Rosemary Fister, a Minneapolis community organizer says,  “George Floyd was a shelter worker. He worked at the largest homeless shelter in Minneapolis. He supported and advocated for people experiencing homelessness while he was alive, and this will be a part of his legacy.” (Photo courtesy Sanctuary Hotel)

At the same time that the volunteers in Minneapolis were setting up the Sanctuary Hotel, the official apparatus for homeless services in Minnesota was finding shelter for people displaced from encampments as well. There were several encampments near the center of the uprisings, says Cathy ten Broeke, assistant commissioner for Minnesota Housing and the executive director of the Interagency Council on Homelessness, the state’s coordinated homelessness response effort. Working with local housing providers, Minnesota Housing was able to find hotel rooms for 40 people from one camp and 72 people from another camp during the same weekend that the Sanctuary Hotel was being set up. They were parallel efforts in response to the same emergency, ten Broeke says.

“At first, we had so little information [about the Sanctuary Hotel],” ten Broeke says. “I remember asking, who’s the service provider? Who’s in charge? Who’s doing it? And it was nobody … The spirit of that was really impressive and an incredible grassroots effort.”

“Then, of course, we got enormously worried about all of those folks and what was going to happen next,” she says.

At the height of the Sanctuary Hotel’s occupancy, volunteers had hundreds of people on a waiting list, and were looking for additional properties to house people, Bean says. And they were also hoping that a nonprofit or government agency with real resources would take over the project. But ten Broeke says it wasn’t a sustainable project — in order to last, it would need site control, funding, and a plan in place to transition residents to permanent housing. But like so much else that happened in Minneapolis in early June, it was a spontaneous outpouring of aid by a community in crisis.

“I think this is a moment to seize, and we keep talking about how the crisis response, both to COVID and the civil unrest, has centered homelessness as the emergency public health issue that it is,” ten Broeke says. “We also know that urgent action requires partnership and collaboration and support and resources and connection. It’s not enough to be urgent.”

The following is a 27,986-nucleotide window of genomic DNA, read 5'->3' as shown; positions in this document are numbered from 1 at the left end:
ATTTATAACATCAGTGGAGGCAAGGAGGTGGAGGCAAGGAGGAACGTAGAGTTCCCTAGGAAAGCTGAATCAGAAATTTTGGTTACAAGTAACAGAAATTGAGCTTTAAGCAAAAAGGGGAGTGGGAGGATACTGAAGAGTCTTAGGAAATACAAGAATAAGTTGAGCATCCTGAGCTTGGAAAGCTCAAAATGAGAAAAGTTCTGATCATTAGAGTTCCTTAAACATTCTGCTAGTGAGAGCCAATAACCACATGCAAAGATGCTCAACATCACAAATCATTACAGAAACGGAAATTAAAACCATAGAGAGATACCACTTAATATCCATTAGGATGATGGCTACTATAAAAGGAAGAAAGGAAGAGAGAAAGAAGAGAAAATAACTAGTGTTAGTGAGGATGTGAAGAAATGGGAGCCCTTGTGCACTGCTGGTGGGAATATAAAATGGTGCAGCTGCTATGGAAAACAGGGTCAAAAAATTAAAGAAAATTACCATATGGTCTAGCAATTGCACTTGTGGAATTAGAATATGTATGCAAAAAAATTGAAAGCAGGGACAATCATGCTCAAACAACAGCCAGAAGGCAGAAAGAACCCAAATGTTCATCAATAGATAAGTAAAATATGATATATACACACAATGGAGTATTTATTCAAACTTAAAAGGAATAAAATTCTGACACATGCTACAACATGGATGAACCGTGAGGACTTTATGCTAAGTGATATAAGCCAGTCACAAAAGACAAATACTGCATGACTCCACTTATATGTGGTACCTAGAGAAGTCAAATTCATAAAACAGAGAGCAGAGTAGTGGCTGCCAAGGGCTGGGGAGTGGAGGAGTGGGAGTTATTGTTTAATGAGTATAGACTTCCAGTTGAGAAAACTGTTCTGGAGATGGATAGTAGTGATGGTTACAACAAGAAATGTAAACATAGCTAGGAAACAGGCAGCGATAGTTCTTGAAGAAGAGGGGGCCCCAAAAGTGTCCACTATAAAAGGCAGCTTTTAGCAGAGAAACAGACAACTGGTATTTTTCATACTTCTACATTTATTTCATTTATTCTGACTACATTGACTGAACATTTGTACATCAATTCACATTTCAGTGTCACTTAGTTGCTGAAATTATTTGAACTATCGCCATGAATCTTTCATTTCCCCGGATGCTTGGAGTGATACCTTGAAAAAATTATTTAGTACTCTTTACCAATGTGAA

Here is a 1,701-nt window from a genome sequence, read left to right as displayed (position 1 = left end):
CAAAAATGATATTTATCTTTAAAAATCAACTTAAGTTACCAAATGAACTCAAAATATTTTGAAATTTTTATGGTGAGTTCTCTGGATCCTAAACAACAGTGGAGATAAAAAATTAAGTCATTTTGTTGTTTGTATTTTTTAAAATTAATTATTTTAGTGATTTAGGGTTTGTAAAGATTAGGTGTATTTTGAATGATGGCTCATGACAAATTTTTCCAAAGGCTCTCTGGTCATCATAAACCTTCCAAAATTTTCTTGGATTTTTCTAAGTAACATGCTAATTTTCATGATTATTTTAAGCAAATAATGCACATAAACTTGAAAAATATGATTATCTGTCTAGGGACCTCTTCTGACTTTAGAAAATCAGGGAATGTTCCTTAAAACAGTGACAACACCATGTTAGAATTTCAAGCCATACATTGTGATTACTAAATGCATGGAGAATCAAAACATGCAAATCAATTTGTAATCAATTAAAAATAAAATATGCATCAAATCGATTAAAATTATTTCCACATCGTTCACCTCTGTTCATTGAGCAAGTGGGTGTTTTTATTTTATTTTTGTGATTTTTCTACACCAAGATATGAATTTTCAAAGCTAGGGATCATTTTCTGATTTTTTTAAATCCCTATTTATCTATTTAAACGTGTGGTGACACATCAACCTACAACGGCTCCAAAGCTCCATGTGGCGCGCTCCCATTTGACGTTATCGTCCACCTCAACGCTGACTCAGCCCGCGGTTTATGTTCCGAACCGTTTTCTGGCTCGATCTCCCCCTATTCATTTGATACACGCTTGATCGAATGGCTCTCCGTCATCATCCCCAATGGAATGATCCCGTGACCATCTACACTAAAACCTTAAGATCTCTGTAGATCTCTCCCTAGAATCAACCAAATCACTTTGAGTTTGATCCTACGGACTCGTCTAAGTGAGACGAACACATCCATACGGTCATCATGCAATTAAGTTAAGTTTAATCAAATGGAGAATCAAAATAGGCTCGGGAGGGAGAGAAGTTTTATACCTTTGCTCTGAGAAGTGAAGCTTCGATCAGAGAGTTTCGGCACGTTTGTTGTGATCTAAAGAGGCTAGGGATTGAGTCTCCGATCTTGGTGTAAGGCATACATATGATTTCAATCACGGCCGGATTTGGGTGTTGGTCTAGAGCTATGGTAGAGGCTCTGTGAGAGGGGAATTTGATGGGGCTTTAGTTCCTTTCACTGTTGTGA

Overall, Minnesota Housing and its partners moved 190 people from encampments into hotels during the uprising, ten Broeke says. Service providers are working with those individuals to try to find housing for them, ten Broeke says.

By June 9, the residents of the Sanctuary Hotel were facing eviction, and they began moving out that week. The organizers, volunteers, and residents held a press conference that day, where residents talked about the dangers they were facing living on the street prior to finding a room in the hotel. (Mother Jones has a thorough report on the Sanctuary Hotel’s brief life by a journalist who was on the scene.)

After leaving the Sheraton, some residents began reestablishing encampments in nearby Peavey and Powderhorn parks, according to organizers. Soon after, the Minneapolis Parks and Recreation Board voted to commit “sanctuary” space in the city’s parks for people experiencing homelessness. Just a few days before, the Minneapolis City Council had voted to disband and rebuild the Minneapolis Police Department — one response to the widespread demand to defund the police that has taken hold in the wake of George Floyd’s murder. For the organizers of the Sanctuary Hotel, the project was one vision of an alternate future, among many that sprang up during several chaotic weeks in Minneapolis.

“It was very hard work, and it was a constant negotiation, but a lot of it was about how to do this work outside of the policing framework,” Bean says. “What does it mean to build community safety in a totally community-driven way? What does it mean to support people with trauma and mental illness and substance-abuse issues? Safe for whom? Safe from whom? All of those questions were being asked in real time.”

This article is part of Backyard, a newsletter exploring scalable solutions to make housing fairer, more affordable and more environmentally sustainable. Subscribe to our weekly Backyard newsletter.

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Jared Brey is Next City's housing correspondent, based in Philadelphia. He is a former staff writer at Philadelphia magazine and PlanPhilly, and his work has appeared in Columbia Journalism Review, Landscape Architecture Magazine, U.S. News & World Report, Philadelphia Weekly, and other publications.

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Tags: covid-19homelessnessminneapolis